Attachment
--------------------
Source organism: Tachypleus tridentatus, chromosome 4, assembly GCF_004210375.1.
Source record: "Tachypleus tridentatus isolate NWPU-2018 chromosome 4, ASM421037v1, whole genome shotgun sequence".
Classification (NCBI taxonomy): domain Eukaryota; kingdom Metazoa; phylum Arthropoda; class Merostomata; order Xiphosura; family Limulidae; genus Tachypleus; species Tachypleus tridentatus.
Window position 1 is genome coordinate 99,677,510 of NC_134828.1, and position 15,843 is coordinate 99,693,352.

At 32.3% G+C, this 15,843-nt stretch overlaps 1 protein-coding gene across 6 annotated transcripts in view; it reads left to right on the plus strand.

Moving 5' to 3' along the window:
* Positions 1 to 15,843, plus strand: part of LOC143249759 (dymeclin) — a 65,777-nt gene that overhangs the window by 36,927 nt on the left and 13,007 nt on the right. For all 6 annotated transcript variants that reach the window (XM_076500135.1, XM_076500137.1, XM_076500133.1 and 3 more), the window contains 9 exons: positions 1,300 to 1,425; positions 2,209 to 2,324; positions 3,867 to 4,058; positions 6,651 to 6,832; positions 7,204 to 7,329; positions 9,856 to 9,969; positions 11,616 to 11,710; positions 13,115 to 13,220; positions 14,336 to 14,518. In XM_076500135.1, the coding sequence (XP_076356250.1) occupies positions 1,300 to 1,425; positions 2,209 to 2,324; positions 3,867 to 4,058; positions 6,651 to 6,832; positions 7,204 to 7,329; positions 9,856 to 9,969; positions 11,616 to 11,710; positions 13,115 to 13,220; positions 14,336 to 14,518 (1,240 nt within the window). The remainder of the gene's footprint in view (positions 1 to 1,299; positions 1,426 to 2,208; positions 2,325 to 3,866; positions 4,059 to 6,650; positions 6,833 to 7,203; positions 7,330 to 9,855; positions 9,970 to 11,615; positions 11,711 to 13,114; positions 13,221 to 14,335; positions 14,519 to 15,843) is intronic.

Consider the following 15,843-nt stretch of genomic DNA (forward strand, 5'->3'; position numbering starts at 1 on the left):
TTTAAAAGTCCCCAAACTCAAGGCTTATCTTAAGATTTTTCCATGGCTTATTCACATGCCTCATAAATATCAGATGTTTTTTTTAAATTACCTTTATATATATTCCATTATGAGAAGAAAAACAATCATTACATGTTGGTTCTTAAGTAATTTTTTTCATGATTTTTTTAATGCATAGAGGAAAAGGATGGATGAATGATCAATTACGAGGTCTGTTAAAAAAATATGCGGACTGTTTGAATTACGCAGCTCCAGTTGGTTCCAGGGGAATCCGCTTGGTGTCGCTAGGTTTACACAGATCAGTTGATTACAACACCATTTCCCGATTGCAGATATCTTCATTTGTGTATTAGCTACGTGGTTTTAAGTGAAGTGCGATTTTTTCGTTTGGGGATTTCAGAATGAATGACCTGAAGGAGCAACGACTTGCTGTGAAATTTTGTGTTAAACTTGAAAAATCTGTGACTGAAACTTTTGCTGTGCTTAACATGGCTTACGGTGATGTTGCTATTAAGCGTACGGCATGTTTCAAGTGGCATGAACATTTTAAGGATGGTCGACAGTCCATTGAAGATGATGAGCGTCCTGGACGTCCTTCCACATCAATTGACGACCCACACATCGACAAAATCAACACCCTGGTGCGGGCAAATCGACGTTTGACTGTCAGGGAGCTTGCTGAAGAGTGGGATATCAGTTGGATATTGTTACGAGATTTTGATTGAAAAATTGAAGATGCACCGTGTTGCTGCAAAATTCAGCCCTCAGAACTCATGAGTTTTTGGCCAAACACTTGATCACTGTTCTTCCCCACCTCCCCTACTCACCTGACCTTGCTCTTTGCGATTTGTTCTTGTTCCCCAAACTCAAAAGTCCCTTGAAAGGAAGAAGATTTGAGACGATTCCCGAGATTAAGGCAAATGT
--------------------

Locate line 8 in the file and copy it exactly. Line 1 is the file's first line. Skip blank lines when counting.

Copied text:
Consider the following 15,843-nt stretch of genomic DNA (forward strand, 5'->3'; position numbering starts at 1 on the left):